I was really stumped when I read on E!Online that the courtship and marriage of Tom Cruise and Katie Holmes was considered #2 on the “100 Best Things in Pop Culture.”
According to the entertainment and gossip site, the relationship of Tom and Katie was a romantic’s dream. Everything from Tom Cruise bouncing around on Oprah’s couch to him sharing a text from his expectant wife with Barbara Walters (and the rest of the world) is apparently the stuff of which great romances are made.
As the article puts it;
It was riveting from the second that Cruise leaped up onto Oprah’s couch to declare his love in May of 2005. It was riveting when we learned that Tom was wooing Katie by introducing him to his pals—like, say the mayor of Rome.”
I had to shake my head when I read the article, although I think it was done with a bit of tongue-in-cheek, because there is this idea that grand gestures, especially public ones, and the the throes of early infatuation are what romance is all about.
I’m sorry, but I think that many long-time married couples would disagree.
Public declarations of love and renting the Eiffel Tower for a private dinner (another Cruise gesture) might be romantic, but they are not what makes real romance.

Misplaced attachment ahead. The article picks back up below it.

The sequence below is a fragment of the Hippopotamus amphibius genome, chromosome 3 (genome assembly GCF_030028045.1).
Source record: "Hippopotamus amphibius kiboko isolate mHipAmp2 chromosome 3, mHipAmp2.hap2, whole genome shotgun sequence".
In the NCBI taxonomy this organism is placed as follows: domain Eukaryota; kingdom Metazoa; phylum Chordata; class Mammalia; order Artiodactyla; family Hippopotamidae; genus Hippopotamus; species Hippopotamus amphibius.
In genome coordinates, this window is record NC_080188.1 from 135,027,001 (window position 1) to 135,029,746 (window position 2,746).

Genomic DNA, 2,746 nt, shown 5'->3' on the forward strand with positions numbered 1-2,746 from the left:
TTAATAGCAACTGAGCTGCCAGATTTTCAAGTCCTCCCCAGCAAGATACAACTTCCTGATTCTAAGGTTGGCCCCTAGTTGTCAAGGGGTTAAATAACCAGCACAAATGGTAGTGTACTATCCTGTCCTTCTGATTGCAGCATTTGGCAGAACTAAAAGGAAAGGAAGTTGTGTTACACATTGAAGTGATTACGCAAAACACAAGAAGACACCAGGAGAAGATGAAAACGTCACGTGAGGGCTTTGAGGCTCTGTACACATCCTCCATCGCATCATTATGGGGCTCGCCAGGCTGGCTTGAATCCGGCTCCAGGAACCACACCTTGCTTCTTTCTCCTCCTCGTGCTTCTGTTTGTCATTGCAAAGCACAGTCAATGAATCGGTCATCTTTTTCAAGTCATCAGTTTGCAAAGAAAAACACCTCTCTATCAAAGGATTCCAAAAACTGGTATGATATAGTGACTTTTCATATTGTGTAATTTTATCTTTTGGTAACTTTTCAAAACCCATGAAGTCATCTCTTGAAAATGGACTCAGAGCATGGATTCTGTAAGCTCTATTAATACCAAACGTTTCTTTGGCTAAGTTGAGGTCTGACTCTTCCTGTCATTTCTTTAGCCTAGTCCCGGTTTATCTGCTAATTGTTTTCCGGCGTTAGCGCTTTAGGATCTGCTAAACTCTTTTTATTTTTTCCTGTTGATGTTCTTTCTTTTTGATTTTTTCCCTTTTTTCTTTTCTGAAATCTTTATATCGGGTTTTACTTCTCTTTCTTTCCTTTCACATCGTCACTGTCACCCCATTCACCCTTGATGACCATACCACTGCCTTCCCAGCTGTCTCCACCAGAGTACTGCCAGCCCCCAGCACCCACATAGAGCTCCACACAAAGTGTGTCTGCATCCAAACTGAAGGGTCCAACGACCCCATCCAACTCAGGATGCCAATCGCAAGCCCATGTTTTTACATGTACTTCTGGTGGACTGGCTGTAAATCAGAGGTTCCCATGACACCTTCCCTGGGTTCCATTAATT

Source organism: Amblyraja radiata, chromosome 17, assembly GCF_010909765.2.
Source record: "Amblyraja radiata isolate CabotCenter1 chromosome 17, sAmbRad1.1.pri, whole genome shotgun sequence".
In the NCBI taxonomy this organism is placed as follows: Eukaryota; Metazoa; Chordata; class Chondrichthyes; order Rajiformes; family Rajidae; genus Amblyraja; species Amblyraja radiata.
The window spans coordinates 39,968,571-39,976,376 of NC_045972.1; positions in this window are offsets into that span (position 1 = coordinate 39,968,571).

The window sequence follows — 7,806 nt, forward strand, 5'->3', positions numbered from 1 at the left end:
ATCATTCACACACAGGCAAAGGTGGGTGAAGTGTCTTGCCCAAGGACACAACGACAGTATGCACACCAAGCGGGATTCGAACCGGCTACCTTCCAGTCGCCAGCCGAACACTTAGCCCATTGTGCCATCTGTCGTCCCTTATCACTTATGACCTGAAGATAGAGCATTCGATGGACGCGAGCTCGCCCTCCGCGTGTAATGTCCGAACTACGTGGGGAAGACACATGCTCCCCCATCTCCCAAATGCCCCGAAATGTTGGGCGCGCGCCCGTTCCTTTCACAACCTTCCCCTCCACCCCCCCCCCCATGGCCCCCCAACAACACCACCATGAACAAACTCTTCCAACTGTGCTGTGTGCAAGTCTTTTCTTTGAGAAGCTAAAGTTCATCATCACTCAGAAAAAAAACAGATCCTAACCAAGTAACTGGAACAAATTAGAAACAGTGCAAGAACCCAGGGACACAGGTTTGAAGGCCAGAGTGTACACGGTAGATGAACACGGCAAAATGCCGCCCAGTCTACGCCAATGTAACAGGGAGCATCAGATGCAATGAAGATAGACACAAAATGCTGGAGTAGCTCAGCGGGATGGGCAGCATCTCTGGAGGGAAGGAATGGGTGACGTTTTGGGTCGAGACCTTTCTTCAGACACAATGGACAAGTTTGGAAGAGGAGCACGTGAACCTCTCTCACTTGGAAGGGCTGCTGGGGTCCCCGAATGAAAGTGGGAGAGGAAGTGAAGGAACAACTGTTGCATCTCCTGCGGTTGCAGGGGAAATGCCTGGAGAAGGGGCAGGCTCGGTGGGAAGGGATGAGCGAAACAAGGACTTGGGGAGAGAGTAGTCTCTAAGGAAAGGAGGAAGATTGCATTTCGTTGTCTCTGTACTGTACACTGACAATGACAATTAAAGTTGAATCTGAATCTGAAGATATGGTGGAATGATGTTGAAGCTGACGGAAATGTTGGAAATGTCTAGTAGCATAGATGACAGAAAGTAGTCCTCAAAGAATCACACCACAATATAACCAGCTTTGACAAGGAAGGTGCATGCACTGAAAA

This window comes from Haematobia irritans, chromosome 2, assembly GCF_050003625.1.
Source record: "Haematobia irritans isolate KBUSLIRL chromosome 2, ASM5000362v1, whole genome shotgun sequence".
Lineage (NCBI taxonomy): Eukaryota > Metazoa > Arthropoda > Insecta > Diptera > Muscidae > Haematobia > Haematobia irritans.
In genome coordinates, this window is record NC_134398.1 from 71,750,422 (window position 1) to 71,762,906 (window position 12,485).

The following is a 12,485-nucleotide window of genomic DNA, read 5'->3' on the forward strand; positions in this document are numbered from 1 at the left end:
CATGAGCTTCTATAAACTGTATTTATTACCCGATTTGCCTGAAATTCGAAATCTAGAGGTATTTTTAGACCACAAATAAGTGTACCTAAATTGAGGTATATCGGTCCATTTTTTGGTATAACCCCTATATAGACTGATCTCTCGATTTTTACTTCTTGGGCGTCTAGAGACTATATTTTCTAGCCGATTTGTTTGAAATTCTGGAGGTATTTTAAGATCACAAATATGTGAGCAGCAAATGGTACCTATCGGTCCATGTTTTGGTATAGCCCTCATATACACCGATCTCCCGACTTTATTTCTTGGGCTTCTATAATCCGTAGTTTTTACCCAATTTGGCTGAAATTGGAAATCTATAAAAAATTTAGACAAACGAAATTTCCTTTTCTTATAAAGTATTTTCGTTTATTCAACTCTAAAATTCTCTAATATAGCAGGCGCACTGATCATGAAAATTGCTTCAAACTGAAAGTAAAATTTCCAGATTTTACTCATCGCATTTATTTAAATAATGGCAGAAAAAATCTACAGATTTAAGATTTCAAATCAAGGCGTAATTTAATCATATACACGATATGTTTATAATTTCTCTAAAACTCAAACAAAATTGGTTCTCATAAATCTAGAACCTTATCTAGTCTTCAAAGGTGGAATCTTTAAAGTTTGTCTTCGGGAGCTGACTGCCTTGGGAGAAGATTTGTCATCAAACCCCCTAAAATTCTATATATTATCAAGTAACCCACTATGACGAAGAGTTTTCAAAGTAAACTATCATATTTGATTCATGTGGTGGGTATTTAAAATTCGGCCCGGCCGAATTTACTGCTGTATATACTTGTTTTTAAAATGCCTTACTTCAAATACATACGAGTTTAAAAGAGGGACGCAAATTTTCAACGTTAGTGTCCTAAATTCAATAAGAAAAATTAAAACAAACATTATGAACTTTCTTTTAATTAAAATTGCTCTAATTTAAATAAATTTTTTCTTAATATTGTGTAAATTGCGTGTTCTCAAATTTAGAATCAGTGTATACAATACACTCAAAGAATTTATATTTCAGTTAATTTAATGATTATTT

Real romance takes time to develop; it doesn’t automatically generate from the early days of falling in love. It’s what develops in a relationship after years of surviving hardships together, building a foundation of trust through experience and truly becoming best friends.
Real romance is what makes you still in love with someone long after you find out that they’re flawed and fallible, sometimes annoying and sometimes boring.
That initial romantic feeling is fleeting, but what replaces it is far more meaningful and satisfying.
It’s easy to feel romantic about someone who is young and beautiful, but far more interesting to feel romantic about someone when you look at them and see evidence of the passage of your life together. The wrinkles at the eyes are laugh lines that you helped put there. The scar on your husband’s elbow that he got from teaching your son to ride a bike. Even the scraggly twenty-year old T-shirt that’s tattered and mishapen but still bears the name of the resort where you honeymooned.
What gossip columns and pop culture magazine call “romance’ just doesn’t hold up to the real romance of true commitment and a wealth of growth, experience and memories.